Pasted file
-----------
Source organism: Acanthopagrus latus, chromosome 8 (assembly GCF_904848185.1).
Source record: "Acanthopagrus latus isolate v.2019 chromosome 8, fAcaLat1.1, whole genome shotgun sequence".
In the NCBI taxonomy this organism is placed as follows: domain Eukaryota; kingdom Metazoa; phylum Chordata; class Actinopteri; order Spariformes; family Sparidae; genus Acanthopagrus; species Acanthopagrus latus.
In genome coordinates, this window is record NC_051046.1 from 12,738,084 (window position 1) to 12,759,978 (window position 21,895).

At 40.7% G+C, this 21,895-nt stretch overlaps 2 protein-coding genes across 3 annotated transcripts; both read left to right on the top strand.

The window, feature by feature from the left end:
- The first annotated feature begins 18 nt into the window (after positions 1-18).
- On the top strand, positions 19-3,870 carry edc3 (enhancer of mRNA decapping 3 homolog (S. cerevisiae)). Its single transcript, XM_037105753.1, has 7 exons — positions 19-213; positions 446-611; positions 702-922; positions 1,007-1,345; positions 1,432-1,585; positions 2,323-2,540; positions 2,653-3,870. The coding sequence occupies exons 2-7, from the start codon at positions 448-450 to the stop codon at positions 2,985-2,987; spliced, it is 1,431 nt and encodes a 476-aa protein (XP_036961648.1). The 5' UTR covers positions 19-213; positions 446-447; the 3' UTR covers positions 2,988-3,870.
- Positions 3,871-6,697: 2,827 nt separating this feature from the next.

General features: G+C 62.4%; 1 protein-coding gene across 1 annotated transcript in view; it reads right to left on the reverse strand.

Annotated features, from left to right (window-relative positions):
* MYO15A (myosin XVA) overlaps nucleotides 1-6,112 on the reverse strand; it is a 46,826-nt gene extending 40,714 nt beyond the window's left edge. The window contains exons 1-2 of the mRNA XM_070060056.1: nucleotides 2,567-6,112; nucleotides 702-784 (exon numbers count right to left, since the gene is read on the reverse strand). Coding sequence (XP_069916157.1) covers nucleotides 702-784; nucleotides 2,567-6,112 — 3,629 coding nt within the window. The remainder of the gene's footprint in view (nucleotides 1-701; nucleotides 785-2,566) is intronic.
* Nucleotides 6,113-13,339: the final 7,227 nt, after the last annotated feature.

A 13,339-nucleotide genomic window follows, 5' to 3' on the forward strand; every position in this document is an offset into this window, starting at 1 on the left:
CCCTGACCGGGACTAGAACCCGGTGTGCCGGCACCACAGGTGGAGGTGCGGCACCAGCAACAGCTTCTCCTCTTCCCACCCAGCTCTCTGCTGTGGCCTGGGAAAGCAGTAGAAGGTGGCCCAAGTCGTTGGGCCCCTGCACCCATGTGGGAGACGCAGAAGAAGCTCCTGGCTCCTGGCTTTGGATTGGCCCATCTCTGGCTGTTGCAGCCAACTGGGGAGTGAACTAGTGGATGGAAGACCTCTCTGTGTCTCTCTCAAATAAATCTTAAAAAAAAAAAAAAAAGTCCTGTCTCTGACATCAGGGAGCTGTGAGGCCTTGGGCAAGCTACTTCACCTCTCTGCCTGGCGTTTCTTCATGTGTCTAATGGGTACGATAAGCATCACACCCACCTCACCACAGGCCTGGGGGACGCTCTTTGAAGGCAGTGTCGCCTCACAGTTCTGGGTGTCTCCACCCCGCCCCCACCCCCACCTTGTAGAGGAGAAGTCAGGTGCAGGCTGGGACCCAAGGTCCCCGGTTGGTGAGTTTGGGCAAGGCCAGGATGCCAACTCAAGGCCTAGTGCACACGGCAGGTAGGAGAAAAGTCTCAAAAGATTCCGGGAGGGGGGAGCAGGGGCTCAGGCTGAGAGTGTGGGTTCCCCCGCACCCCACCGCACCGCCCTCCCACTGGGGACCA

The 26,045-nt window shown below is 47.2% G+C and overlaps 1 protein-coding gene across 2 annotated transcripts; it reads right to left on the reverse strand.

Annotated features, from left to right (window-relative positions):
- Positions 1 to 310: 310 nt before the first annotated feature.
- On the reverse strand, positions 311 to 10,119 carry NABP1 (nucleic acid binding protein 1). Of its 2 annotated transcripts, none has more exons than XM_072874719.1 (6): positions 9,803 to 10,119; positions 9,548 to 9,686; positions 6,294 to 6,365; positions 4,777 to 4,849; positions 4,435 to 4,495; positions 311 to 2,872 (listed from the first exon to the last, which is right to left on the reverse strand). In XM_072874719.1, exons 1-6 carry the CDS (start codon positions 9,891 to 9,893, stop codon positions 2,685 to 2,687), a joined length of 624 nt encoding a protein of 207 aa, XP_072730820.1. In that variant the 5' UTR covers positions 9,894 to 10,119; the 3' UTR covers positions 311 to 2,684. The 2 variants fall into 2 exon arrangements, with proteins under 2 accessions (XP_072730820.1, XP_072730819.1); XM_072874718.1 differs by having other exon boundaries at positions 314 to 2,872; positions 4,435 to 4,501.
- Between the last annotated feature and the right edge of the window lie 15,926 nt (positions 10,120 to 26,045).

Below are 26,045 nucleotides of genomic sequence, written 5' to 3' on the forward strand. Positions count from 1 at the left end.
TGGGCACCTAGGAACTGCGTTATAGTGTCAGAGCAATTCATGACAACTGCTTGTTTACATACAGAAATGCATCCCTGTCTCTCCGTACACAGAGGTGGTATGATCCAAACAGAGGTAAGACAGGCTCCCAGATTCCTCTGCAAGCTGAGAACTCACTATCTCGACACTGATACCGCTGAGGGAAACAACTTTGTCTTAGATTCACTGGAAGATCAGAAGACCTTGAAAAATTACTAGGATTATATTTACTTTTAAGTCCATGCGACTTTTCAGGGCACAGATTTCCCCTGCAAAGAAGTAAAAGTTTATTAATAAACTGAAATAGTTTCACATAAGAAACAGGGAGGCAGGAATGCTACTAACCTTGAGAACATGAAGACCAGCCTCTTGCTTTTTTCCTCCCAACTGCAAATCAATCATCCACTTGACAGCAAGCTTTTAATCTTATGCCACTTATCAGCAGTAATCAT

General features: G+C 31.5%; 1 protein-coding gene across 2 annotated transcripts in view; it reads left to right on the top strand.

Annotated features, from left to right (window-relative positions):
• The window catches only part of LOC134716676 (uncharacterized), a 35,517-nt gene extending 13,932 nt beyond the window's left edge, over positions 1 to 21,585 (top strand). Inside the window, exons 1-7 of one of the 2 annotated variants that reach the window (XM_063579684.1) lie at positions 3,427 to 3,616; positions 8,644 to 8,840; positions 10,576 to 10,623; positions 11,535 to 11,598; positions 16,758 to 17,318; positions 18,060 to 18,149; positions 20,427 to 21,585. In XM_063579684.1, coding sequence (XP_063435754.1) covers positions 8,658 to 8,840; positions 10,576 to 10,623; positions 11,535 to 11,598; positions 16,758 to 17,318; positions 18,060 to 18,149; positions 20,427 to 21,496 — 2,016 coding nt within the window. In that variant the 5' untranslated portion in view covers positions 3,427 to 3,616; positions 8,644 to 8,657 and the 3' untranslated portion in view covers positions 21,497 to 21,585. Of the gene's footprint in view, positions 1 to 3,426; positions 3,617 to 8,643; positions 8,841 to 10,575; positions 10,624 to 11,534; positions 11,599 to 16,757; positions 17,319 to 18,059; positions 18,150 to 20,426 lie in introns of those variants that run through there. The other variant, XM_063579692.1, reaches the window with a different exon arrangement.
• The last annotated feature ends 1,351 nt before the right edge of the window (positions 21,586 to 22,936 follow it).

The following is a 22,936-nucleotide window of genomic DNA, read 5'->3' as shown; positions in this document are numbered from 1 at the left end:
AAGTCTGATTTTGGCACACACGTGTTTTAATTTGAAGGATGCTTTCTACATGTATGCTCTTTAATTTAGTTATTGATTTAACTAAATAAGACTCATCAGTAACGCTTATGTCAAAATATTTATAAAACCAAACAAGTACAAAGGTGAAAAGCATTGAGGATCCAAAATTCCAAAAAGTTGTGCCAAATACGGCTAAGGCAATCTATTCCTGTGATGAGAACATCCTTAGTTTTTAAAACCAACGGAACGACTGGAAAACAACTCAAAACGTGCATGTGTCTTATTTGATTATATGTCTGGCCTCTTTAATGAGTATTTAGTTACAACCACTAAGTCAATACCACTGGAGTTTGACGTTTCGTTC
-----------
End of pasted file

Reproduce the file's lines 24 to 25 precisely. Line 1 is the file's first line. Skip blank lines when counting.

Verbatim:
Annotated features, from left to right (window-relative positions):
• The window catches only part of LOC134716676 (uncharacterized), a 35,517-nt gene extending 13,932 nt beyond the window's left edge, over positions 1 to 21,585 (top strand). Inside the window, exons 1-7 of one of the 2 annotated variants that reach the window (XM_063579684.1) lie at positions 3,427 to 3,616; positions 8,644 to 8,840; positions 10,576 to 10,623; positions 11,535 to 11,598; positions 16,758 to 17,318; positions 18,060 to 18,149; positions 20,427 to 21,585. In XM_063579684.1, coding sequence (XP_063435754.1) covers positions 8,658 to 8,840; positions 10,576 to 10,623; positions 11,535 to 11,598; positions 16,758 to 17,318; positions 18,060 to 18,149; positions 20,427 to 21,496 — 2,016 coding nt within the window. In that variant the 5' untranslated portion in view covers positions 3,427 to 3,616; positions 8,644 to 8,657 and the 3' untranslated portion in view covers positions 21,497 to 21,585. Of the gene's footprint in view, positions 1 to 3,426; positions 3,617 to 8,643; positions 8,841 to 10,575; positions 10,624 to 11,534; positions 11,599 to 16,757; positions 17,319 to 18,059; positions 18,150 to 20,426 lie in introns of those variants that run through there. The other variant, XM_063579692.1, reaches the window with a different exon arrangement.